Last night I was watching Itzhak Perlman on The Colbert Report, and couldn’t get over how easy he made it look to play difficult music on the violin. Kind of almost too easy.
Perlman has had a long and storied career. He’s the real deal. And I don’t want to say that he was not taking his Colbert performance seriously. If he wasn’t, whatever – this was just a three minute encore piece after a puffball interview on late night comedy TV.
He has impressive technique – there are lots of notes in the work he played, and they were all there. But to watch him play is somewhat off-putting – if the piece is difficult, shouldn’t he be working a little harder? If he really doesn’t need to break a sweat or even sit up straight to play it, do I feel like he earned my attention? The answer is that, as a VERY casual observer (flat on my back on my couch) I didn’t perceive that he cared about the music he was performing, or about his audience, and purely from a performance standpoint, I was disappointed.
I’ve been musing about this topic recently anyway, because Barret Night is next week. This is the first big event in my teaching studio this year – a performance masterclass featuring short etudes. It’s hard for students to give compelling performances – between the struggle just to realize the notes and the nervousness of standing up in front of an audience, and the physical difficulty of actually playing non-stop through a page or half a page of music. Some of them were very hard to persuade – they are SOOOO anxious about it.
There is little danger of any of them standing up and phoning it in. No one is at a point where they own their oboe studies that much. They’ll be fighting for survival, I imagine, and as hard as that can be to watch it at least smacks of effort. I work with high school students on trying to break through to an appearance of effortlessness which, when it is achieved, is very attractive. The sense that you are singing through the oboe and not doing pitched battle with it certainly helps your audience relax, and does great things for your own heart rate as well.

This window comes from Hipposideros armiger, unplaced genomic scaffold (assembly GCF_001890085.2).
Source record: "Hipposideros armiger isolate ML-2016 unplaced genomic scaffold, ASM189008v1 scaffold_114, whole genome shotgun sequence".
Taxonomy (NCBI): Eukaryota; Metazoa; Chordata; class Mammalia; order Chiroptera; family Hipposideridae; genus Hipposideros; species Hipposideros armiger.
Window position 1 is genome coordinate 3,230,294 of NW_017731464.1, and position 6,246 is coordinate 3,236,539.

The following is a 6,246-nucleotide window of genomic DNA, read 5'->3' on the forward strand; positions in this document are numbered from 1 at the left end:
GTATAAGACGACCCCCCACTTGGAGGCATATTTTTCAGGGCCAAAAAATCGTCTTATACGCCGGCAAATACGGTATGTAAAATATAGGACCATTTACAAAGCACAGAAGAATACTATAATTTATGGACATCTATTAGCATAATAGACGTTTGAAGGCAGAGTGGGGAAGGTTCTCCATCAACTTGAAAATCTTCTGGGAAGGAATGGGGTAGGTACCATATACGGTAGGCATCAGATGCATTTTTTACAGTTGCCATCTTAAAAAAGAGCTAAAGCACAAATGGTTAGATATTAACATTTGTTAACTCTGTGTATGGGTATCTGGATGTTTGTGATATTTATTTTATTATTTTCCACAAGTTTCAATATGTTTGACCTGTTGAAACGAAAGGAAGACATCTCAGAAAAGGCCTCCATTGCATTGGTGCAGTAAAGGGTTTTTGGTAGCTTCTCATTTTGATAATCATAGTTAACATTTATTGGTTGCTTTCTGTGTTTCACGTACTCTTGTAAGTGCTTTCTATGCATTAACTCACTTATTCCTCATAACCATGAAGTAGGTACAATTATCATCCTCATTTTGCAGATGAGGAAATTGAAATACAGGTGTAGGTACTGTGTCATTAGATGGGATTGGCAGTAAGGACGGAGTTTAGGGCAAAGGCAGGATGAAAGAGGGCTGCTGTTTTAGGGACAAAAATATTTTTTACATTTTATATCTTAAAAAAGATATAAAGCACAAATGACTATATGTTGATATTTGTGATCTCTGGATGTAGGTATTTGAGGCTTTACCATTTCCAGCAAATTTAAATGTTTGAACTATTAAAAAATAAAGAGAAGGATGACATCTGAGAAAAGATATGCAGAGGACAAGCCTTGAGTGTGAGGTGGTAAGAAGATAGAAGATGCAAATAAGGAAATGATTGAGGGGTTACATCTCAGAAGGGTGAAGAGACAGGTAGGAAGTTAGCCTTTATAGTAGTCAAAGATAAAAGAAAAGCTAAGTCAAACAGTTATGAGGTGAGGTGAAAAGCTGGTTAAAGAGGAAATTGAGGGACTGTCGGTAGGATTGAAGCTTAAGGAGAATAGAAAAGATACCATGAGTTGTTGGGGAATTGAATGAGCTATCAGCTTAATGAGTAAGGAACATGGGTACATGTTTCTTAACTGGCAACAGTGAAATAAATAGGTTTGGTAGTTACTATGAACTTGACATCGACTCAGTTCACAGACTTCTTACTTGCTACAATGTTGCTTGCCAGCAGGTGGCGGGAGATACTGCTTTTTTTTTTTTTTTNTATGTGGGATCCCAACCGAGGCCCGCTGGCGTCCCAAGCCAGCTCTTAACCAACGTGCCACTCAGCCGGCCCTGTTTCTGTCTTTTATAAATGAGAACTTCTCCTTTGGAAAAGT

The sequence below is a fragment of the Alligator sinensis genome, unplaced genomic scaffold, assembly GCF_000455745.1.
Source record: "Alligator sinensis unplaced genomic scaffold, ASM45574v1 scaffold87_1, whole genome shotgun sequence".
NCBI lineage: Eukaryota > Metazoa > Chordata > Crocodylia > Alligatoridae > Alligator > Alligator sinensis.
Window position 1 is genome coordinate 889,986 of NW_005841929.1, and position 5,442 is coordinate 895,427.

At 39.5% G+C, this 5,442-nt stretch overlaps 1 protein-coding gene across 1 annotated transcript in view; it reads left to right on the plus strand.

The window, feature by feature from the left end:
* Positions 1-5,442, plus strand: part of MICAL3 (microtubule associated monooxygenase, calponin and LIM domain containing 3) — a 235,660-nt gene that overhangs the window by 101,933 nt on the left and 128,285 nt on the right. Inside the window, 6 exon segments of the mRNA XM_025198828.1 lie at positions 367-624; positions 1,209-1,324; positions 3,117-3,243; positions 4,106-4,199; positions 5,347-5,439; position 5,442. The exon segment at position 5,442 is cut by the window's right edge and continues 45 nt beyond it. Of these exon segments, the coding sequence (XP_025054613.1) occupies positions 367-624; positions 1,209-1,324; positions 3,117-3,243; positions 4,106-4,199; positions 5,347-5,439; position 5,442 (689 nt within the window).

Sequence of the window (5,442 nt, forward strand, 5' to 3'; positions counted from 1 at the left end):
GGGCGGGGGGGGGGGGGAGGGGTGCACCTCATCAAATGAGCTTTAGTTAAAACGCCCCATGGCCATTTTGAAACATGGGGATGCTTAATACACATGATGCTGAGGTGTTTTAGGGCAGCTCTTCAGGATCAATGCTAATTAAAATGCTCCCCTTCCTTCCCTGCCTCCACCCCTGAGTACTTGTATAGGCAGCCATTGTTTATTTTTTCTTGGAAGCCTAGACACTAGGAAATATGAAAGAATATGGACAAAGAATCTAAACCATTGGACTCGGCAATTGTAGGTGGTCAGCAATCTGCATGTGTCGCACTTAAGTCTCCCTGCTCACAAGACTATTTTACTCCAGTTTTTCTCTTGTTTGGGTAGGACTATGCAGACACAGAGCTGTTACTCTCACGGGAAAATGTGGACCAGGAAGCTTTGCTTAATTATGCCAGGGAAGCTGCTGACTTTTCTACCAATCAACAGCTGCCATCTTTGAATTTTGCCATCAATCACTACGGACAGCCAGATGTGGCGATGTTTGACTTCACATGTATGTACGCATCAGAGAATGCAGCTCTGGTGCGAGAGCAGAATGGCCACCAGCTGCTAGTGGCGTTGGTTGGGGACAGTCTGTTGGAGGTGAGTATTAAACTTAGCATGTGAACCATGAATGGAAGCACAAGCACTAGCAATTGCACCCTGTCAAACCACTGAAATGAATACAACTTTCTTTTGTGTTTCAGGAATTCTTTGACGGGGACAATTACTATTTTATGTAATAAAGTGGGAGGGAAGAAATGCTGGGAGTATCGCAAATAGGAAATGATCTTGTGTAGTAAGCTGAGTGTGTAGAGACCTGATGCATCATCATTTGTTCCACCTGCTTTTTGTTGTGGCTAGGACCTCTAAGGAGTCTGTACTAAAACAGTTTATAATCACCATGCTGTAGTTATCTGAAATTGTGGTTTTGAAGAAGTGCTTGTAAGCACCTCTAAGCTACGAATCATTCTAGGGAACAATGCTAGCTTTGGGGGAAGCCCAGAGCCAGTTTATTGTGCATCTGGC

Watching Perlman last night made me think about my own performances, though, too. One of the most frequent comments I get after recitals is, “You made it look so easy.” I have always taken that as a compliment, and never really thought deeply about its implications. I do work very intentionally at keeping my body and face relaxed when I play. It’s less exhausting that way, and also looks more pleasant. When people watch me, are they missing that compelling sense of engagement, energy, and WORK that makes music exciting? Have I gone too far to the Perlman side?
I’m fascinated by the question, and will be exploring it in my practice for the next few days. And perhaps in my demo performance at Barret Night I’ll strive for a range of intensity in my affect as well as my dynamics. Let’s see what we get!